Some areas of enduring interest include:

Visual communication

Visual communication is ubiquitous in nature. It underlies some of the most conspicuous aspects of biological diversity—such as the eyes and colours of animals and plants—and we are broadly interested in understanding the mechanisms, causes, and consequences of this mode of information exchange. Current projects focus on examining how suites of signalling traits coevolve to enable the effective exchange of information in ‘noisy’ conditions, and how the information encoded in diverse visual cues (colour, pattern, motion etc.) is integrated and weighed by viewers to ultimately effect behaviour. We also enjoy testing and extending methods for analysing colour and vision in nature, as well as developing software that improves the accessibility of such tools.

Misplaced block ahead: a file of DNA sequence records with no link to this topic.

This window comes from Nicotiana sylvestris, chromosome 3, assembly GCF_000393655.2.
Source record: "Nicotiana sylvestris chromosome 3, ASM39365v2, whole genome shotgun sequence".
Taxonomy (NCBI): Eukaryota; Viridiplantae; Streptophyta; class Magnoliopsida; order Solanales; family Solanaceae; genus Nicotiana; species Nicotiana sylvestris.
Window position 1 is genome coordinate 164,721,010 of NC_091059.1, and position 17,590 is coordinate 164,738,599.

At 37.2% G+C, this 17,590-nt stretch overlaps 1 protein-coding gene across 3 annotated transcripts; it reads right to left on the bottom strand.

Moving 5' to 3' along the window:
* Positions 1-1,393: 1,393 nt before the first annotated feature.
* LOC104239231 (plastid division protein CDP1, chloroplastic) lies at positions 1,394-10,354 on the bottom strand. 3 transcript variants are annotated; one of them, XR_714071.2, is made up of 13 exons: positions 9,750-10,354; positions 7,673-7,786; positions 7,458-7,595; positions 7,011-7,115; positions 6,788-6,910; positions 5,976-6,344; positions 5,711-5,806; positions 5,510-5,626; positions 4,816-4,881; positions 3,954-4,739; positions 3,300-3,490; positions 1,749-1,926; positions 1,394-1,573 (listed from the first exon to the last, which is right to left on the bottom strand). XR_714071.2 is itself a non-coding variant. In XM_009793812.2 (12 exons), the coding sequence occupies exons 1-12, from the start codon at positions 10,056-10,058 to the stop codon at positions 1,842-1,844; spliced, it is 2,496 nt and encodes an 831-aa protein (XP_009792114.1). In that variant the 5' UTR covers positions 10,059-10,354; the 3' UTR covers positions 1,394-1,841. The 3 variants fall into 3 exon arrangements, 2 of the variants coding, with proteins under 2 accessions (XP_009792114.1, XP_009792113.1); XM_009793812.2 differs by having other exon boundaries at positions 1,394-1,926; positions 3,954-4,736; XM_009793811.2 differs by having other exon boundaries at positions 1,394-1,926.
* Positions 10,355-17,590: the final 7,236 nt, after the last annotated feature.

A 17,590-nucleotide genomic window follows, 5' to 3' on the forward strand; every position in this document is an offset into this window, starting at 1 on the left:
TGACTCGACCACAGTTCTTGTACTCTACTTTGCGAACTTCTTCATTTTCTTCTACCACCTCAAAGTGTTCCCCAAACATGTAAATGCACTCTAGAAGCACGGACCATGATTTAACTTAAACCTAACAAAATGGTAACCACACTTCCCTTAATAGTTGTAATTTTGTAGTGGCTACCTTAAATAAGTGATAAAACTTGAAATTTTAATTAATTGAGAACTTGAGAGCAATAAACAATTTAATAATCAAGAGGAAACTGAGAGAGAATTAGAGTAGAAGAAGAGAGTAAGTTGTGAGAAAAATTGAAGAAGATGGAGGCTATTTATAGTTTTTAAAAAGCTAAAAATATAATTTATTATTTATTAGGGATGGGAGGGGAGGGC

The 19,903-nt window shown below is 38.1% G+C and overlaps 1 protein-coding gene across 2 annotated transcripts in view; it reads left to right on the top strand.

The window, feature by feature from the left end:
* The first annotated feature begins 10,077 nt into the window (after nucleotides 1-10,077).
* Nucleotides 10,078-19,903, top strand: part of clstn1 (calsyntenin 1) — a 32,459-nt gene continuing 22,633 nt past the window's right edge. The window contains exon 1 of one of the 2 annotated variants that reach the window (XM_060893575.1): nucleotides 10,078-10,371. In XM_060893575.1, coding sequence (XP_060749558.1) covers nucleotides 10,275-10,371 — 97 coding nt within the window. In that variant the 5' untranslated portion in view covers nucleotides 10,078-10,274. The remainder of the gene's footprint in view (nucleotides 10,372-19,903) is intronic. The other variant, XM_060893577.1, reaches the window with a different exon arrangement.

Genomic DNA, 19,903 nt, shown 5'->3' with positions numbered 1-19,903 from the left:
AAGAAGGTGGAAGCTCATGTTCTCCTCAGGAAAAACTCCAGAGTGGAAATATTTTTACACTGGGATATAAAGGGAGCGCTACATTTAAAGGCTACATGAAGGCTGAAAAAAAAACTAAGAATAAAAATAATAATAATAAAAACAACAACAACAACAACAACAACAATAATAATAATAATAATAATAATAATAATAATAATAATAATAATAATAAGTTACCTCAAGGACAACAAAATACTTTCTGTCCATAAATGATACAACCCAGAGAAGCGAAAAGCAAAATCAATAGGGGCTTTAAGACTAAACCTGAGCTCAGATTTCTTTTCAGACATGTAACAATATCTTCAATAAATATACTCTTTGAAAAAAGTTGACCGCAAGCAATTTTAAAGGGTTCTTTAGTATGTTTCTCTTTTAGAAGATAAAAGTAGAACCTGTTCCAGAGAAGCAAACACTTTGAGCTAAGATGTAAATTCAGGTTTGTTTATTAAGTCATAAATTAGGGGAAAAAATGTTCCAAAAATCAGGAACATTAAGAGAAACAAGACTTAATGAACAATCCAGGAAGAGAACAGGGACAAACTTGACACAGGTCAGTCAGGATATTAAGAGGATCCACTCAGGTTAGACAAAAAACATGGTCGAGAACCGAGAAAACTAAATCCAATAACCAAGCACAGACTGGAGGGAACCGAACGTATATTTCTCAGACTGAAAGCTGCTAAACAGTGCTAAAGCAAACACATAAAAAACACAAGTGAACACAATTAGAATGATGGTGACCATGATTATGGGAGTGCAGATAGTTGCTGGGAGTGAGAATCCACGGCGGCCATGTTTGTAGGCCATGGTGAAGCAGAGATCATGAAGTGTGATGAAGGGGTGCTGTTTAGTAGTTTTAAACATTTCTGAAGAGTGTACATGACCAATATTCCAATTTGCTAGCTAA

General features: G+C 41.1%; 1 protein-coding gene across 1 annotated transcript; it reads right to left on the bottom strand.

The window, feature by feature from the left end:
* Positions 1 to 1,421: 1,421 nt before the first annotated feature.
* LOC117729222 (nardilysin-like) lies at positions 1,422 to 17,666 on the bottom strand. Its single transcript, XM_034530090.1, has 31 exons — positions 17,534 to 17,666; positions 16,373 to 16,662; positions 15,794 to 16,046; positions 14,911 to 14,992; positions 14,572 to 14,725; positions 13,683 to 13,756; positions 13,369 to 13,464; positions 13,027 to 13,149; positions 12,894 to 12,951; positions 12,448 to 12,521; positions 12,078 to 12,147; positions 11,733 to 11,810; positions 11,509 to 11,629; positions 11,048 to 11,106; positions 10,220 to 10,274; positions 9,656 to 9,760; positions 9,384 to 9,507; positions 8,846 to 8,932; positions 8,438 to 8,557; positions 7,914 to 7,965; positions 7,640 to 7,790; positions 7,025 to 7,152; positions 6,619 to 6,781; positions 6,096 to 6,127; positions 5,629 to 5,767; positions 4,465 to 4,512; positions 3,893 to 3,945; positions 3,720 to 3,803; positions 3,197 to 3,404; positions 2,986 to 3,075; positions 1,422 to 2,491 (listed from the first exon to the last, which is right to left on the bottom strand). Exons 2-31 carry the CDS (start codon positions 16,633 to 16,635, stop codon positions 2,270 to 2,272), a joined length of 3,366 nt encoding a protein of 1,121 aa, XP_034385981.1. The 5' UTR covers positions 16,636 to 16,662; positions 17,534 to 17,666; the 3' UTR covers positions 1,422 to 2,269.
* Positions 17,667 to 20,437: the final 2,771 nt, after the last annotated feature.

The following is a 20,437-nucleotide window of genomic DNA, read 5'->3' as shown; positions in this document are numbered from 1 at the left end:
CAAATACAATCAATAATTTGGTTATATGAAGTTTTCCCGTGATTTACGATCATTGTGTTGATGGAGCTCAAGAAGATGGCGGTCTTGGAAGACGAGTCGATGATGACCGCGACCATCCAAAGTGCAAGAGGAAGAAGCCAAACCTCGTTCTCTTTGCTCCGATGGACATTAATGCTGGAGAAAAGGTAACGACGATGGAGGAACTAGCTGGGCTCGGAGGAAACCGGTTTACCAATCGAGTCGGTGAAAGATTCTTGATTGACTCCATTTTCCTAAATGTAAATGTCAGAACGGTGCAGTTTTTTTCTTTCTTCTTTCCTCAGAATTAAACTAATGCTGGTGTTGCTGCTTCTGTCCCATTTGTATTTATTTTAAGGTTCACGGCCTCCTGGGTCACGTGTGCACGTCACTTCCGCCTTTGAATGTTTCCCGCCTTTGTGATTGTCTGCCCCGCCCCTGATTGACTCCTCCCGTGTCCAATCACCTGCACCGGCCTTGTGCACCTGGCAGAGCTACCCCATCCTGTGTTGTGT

Natural and sexual selection in the wild

How are intersexual differences reconciled with the fact that males and females largely share a genome? Can we predict the trajectory of evolution? How does social and natural selection interact to mediate local adaptation? We are keen to understand the workings of adaptive evolution in nature. Current projects span sexual selection, reproductive isolation, and local adaptation in iridescent flies, the consequences of cognitive biases for sexual and deceptive signal evolution, and using urban environments as novel testing grounds for theory.

The evolution and maintenance of extreme variation

Species that exhibit conspicuous variation—such as polymorphism and sexual dimorphism—offer exciting opportunities for studying the evolutionary, ecological, and genetic basis of phenotypic diversity. We have a long-standing interest in these extremes, such as the colour polymorphic lures of tropical spiders and the sexually dimorphic ornaments of flies. We’re still working to unravel those particular puzzles, and also have ongoing projects on the evolution of dimorphism and seasonal polyphenism using model butterflies.